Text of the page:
Parliament returns today with the air of a hungover crowd who over did it at the weekend.
MPs are snappy and irritable and bearing a collective headache that is preventing them from thinking straight.
The uncertainty is not helping.
The Government will today try to hold a meaningful vote on Boris Johnson’s Brexit deal but this is expected to be ruled out of order by the Speaker on the grounds it is similar to the motion tabled on Saturday.
Commons rules, depending on their interpretation, prevent the same motion being tabled in the same parliamentary sitting.
If the vote does go ahead Downing Street is confident it has the numbers.
Stand by for fury (our country no longer does reasonable criticism any more) should John Bercow thwart the plan.
On Tuesday there will be the second reading of the Withdrawal Agreement Bill which will be weighed down with amendments like an over-decorated Christmas tree.
These will include a fresh attempt to push for a softer Brexit based around UK membership of the customs union and yet another attempt for a second referendum.
Brussels is reported to be waiting to see if the Withdrawal Agreement Bill passes its second reading before deciding on whether to grant an extension.
My colleague Dan Bloom has done an excellent explainer of how the week could pan out here .
The problem for the anti-Brexiteers is they cannot agree on the best way forward.
Justine Greening, for instance, this morning said she would back the amendment calling for a second referendum but not the one on the customs union.
You fear that by the end of week Parliament will have yet again proved, in case this was not already apparent, that it knows what sort of Brexit it does not want but it has no idea what sort of Brexit it does want.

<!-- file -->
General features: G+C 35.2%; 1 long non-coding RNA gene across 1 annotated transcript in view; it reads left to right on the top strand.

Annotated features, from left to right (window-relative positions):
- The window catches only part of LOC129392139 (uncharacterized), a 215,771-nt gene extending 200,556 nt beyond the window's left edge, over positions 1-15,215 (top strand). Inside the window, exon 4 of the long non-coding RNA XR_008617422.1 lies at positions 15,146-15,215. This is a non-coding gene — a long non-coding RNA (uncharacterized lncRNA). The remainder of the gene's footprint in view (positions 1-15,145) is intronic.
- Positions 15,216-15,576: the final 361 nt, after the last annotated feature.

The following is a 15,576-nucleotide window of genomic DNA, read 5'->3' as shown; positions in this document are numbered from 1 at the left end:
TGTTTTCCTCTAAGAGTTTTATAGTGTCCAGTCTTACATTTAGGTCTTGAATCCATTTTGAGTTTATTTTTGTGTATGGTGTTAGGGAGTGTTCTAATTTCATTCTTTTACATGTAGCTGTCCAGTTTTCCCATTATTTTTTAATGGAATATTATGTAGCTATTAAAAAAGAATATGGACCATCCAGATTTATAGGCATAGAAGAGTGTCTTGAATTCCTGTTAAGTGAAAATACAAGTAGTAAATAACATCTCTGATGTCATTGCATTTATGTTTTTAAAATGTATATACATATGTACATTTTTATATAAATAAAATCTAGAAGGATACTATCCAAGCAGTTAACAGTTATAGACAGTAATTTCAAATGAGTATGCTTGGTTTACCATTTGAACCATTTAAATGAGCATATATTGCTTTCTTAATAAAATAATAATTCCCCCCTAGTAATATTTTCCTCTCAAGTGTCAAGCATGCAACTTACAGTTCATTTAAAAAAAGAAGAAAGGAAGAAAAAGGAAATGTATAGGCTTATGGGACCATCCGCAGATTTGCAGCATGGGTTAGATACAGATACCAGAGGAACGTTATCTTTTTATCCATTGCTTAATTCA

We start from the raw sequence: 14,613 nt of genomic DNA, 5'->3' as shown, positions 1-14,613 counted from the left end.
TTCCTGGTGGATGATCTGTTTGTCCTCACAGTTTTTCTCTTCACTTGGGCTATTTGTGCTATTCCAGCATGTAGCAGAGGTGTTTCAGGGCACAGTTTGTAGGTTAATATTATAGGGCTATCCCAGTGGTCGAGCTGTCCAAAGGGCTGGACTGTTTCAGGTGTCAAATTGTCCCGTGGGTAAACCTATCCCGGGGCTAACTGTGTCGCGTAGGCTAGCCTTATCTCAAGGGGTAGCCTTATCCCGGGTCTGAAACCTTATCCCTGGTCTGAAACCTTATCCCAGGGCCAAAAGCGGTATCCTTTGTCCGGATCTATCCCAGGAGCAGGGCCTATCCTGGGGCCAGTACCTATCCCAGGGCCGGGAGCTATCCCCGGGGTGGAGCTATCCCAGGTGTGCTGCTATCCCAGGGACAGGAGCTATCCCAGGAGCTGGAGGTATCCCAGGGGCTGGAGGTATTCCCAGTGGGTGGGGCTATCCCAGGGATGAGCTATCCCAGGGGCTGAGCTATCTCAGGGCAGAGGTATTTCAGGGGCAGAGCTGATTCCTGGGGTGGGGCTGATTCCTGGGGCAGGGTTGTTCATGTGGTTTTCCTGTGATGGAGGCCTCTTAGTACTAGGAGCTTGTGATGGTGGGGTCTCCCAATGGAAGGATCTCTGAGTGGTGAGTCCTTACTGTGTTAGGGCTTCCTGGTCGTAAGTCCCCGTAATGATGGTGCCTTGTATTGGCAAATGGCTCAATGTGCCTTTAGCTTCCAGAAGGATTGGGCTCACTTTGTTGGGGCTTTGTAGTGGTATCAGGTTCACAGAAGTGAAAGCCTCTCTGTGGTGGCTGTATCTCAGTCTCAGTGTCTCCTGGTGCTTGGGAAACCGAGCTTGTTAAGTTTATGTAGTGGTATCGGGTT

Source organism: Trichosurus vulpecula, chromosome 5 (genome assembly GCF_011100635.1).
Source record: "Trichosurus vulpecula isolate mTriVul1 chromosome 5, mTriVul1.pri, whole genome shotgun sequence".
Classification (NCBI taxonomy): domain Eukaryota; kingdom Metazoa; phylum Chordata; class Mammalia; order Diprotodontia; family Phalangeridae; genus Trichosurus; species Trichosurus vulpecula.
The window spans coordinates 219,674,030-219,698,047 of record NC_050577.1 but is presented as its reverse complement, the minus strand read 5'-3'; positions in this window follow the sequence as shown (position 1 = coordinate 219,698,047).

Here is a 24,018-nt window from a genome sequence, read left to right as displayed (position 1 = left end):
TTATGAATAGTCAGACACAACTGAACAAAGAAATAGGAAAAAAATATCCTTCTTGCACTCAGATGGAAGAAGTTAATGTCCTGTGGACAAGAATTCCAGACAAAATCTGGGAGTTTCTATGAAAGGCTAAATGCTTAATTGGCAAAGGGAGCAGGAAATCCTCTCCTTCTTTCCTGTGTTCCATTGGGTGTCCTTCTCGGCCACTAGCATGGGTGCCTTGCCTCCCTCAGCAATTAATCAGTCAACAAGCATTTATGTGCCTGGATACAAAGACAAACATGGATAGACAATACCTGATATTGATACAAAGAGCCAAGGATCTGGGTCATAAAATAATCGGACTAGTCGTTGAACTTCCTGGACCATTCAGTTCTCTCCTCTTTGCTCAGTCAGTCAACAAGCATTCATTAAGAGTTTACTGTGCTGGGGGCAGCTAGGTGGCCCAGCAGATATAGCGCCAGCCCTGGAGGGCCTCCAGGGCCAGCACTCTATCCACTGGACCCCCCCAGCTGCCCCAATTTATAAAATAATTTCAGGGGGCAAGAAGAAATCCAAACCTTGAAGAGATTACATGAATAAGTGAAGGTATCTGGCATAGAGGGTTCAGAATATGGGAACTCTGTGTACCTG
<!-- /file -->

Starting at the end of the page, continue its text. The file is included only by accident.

Furthermore the whole issue has become so polarised that what would once have been regarded as a reasonable compromise is now deemed as some form of betrayal from a true Brexit.
The fervour of these pure Brexiteers has become mainstream Conservative policy to the extent that its party’s MPs are now selling Johnson’s proposals that will reduce GDP per capita income by up to 7% over the next decade as a ‘good deal.’
This is almost as disingenuous as Johnson’s claim that if his deal is passed then the country can start to come back together.
Not only will the wounds remain raw for several years to come but they will be inflamed by what will happen in the next 12 months when we try to negotiate a free trade deal with the EU and then other countries.
This is not the end of the Brexit nightmare.
It is a staging post on what is going to be a long, tortuous and uncomfortable journey.
Midday (approx) – The Scottish court rules on whether Boris Johnson’s three letters comply with the Benn Act.
2.30pm – Ben Wallace takes Defence Questions in the Commons.
2.30pm – Football chiefs and fans are questioned about the collapse of Bury by the Culture, Media and Sport committee.
3.30pm – Motion tabled for a meaningful vote. It is up to the Speaker if this goes ahead.
5.15pm – Alok Sharma is questioned by the International Development committee.
What I am reading: